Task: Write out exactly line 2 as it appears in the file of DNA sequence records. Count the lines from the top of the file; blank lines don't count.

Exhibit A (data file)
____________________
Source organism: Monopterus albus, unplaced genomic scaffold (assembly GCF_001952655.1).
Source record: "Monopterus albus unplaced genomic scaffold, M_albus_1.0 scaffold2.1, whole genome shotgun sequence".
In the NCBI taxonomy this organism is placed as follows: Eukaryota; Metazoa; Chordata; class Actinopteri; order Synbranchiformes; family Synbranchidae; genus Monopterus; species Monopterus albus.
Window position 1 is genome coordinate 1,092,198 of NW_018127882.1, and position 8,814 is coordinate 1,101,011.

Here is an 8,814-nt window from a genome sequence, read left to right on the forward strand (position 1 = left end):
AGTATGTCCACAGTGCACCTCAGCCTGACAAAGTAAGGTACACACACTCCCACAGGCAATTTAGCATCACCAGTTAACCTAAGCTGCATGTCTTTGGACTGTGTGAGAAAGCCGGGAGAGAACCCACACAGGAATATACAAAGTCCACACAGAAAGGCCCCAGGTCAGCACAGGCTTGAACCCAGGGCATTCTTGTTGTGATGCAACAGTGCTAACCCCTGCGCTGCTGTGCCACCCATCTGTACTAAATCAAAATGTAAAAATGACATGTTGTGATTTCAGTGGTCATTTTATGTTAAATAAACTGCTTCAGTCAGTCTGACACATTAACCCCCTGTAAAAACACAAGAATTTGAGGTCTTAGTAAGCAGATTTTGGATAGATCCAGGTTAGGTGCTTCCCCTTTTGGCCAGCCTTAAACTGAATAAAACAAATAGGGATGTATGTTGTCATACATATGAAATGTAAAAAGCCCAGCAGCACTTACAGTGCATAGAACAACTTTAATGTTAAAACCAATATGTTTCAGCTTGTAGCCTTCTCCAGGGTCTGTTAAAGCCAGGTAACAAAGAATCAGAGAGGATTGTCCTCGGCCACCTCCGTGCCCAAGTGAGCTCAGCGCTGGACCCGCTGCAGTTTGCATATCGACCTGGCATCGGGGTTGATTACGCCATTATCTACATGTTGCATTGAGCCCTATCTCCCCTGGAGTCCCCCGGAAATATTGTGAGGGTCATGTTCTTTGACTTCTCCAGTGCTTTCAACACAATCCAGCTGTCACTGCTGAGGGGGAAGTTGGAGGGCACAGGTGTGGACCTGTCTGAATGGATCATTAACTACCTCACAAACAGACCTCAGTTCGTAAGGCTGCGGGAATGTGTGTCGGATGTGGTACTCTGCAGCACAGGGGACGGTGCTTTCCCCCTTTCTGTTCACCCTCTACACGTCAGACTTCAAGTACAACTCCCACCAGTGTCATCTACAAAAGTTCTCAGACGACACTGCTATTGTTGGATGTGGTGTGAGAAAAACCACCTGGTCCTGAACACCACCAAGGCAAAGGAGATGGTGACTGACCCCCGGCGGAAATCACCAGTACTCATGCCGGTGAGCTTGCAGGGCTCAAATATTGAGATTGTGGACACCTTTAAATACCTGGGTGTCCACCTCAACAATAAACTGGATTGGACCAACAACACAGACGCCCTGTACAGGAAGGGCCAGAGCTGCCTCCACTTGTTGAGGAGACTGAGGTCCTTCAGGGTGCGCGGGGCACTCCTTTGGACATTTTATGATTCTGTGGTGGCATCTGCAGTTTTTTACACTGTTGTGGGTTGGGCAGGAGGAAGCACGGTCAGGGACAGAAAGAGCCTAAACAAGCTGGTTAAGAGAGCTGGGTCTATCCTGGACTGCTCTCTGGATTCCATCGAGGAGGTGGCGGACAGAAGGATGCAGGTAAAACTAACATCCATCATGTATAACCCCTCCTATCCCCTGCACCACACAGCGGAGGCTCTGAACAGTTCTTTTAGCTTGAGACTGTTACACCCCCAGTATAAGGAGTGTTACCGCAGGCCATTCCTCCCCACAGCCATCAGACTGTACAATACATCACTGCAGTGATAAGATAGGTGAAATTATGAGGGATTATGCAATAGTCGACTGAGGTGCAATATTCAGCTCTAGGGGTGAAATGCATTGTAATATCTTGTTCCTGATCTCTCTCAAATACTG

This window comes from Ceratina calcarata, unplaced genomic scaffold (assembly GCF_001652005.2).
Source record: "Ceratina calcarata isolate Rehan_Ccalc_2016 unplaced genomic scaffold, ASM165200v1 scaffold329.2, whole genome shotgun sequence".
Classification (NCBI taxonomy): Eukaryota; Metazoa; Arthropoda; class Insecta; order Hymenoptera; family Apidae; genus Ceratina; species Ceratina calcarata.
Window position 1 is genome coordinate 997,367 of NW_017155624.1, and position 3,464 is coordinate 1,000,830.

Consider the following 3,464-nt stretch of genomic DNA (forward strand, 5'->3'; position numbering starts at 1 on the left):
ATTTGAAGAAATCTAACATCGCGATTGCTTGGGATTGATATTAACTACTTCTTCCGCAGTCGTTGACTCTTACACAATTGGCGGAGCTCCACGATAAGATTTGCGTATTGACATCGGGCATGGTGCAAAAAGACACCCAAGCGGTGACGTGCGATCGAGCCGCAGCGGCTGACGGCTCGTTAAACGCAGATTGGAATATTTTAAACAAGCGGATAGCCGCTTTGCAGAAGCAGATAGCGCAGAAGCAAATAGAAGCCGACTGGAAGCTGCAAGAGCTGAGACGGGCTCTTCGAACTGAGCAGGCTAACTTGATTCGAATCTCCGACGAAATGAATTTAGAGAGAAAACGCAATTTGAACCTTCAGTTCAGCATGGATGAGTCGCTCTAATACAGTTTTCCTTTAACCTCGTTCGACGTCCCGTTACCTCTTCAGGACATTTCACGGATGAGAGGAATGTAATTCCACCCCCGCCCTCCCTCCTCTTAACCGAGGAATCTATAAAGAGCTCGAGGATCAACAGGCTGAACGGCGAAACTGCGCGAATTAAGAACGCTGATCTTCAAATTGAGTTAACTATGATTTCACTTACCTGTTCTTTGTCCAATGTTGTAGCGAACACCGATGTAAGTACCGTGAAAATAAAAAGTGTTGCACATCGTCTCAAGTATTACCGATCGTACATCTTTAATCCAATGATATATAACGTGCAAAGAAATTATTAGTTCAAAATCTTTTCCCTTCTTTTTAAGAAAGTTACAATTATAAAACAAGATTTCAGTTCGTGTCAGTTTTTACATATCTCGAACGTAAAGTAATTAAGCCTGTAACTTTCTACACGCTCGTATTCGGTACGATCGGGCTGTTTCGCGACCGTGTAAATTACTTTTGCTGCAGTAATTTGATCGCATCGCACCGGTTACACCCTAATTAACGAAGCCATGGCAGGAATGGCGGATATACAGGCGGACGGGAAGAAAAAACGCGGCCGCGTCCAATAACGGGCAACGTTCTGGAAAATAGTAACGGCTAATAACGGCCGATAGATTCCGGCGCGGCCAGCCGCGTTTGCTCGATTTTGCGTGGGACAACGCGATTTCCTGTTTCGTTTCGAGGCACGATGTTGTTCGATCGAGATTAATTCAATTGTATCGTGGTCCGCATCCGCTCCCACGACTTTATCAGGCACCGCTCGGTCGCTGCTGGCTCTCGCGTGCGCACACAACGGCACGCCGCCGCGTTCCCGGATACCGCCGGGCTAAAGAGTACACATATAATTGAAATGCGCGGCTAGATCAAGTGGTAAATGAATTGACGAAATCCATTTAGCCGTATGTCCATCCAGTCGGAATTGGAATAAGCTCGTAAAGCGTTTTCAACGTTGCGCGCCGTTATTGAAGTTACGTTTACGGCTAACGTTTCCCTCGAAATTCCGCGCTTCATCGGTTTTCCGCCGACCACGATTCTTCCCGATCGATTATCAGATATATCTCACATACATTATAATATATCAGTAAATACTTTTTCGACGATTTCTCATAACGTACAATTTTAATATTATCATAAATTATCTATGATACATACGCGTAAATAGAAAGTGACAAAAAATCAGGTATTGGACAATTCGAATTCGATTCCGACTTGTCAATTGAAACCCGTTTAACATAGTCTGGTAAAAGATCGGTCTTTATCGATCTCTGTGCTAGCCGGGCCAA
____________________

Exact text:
Source record: "Monopterus albus unplaced genomic scaffold, M_albus_1.0 scaffold2.1, whole genome shotgun sequence".